U.S. top court agrees to hear air marshal whistleblower case
WASHINGTON May 19 (Reuters) - The U.S. Supreme Court said on Monday it would weigh whether the federal government rightly fired a U.S. air marshal for disclosing sensitive information to the news media.
The justices agreed to hear an appeal filed by the administration of President Barack Obama, which was seeking review of an appeals court ruling in favor of the whistleblower, Robert MacLean.
Oral arguments and a decision are due in the court's next term, which begins in October and ends in June 2015.
In 2003, MacLean told an MSNBC reporter that the U.S. Transportation Security Administration (TSA) had decided not to assign air marshals to certain long-distance flights, a decision he disagreed with. He said the decision was made soon after the agency told marshals of a potential plot to hijack U.S. airplanes.
The events took place in the aftermath of the Sept. 11, 2001, attacks, in which Islamic militants hijacked airplanes and flew them into the World Trade Center in New York and the Pentagon in Virginia.
The legal question is whether MacLean's actions are protected by the federal Whistleblower Protection Act. That law protects employees if a disclosure exposes unlawful conduct, gross mismanagement or threats to public safety.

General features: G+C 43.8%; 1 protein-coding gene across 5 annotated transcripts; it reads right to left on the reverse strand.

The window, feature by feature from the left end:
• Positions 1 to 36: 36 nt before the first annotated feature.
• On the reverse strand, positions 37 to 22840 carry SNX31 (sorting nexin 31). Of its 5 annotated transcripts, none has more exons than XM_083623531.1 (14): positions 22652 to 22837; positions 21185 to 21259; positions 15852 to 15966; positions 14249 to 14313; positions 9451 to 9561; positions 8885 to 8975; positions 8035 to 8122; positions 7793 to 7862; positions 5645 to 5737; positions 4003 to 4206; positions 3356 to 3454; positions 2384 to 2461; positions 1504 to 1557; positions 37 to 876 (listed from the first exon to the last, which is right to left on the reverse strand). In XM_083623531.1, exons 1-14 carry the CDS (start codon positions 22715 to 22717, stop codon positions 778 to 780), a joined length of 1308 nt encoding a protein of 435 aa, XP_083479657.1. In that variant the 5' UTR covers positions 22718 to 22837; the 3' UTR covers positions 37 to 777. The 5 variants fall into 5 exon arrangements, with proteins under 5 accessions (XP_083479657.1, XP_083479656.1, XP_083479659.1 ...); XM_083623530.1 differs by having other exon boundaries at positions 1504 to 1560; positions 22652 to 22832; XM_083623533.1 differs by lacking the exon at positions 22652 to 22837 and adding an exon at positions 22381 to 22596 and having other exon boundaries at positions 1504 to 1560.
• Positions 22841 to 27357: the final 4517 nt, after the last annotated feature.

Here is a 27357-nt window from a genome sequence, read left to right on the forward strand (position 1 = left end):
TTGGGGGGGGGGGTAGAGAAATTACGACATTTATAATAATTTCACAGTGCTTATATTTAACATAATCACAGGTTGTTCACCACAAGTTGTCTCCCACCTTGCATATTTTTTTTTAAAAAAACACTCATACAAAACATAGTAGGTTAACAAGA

The government said the TSA had grounds to remove MacLean from his position in 2006 because of the sensitive nature of the disclosures, which were specifically prohibited under agency regulations.
In an April 2013 ruling, the U.S. Court of Appeals for the Federal Circuit ruled for MacLean, saying the federal Aviation and Transportation Security Act did not specifically prohibit him from making the disclosure. The court left open the question of whether MacLean could be protected under the whistleblower law.
In court papers, U.S. Solicitor General Donald Verrilli, Obama's top lawyer before the Supreme Court, said the appeals court ruling paved the way for other employees to "go public with internal disagreement about how best to allocate finite security resources."
Such disclosures "put lives in danger by identifying the areas that have received fewer resources," he said.